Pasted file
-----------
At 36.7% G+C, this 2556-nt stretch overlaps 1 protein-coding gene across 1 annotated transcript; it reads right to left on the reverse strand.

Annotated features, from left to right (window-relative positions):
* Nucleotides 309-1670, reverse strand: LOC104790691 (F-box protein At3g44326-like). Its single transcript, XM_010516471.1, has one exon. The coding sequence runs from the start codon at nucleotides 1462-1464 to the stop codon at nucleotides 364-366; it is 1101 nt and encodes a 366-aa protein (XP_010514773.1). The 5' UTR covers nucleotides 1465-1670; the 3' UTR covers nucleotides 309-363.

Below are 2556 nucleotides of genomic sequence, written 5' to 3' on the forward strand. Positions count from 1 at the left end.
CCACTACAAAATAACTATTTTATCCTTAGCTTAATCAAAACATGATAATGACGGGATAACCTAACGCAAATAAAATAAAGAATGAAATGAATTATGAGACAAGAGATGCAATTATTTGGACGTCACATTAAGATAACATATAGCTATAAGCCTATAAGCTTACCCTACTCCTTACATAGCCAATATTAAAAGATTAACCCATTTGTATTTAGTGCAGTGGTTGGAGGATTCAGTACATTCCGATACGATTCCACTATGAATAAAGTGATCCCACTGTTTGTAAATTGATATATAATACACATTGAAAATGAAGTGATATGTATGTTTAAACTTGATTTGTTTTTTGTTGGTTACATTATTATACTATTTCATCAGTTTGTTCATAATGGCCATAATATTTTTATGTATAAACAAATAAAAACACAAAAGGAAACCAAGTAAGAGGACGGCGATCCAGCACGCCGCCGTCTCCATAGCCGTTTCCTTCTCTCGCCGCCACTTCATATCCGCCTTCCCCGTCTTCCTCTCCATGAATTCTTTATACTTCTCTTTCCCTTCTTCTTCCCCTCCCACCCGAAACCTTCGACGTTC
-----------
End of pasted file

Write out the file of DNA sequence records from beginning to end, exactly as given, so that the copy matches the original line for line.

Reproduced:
At 36.7% G+C, this 2556-nt stretch overlaps 1 protein-coding gene across 1 annotated transcript; it reads right to left on the reverse strand.

Annotated features, from left to right (window-relative positions):
* Nucleotides 309-1670, reverse strand: LOC104790691 (F-box protein At3g44326-like). Its single transcript, XM_010516471.1, has one exon. The coding sequence runs from the start codon at nucleotides 1462-1464 to the stop codon at nucleotides 364-366; it is 1101 nt and encodes a 366-aa protein (XP_010514773.1). The 5' UTR covers nucleotides 1465-1670; the 3' UTR covers nucleotides 309-363.

Below are 2556 nucleotides of genomic sequence, written 5' to 3' on the forward strand. Positions count from 1 at the left end.
CCACTACAAAATAACTATTTTATCCTTAGCTTAATCAAAACATGATAATGACGGGATAACCTAACGCAAATAAAATAAAGAATGAAATGAATTATGAGACAAGAGATGCAATTATTTGGACGTCACATTAAGATAACATATAGCTATAAGCCTATAAGCTTACCCTACTCCTTACATAGCCAATATTAAAAGATTAACCCATTTGTATTTAGTGCAGTGGTTGGAGGATTCAGTACATTCCGATACGATTCCACTATGAATAAAGTGATCCCACTGTTTGTAAATTGATATATAATACACATTGAAAATGAAGTGATATGTATGTTTAAACTTGATTTGTTTTTTGTTGGTTACATTATTATACTATTTCATCAGTTTGTTCATAATGGCCATAATATTTTTATGTATAAACAAATAAAAACACAAAAGGAAACCAAGTAAGAGGACGGCGATCCAGCACGCCGCCGTCTCCATAGCCGTTTCCTTCTCTCGCCGCCACTTCATATCCGCCTTCCCCGTCTTCCTCTCCATGAATTCTTTATACTTCTCTTTCCCTTCTTCTTCCCCTCCCACCCGAAACCTTCGACGTTC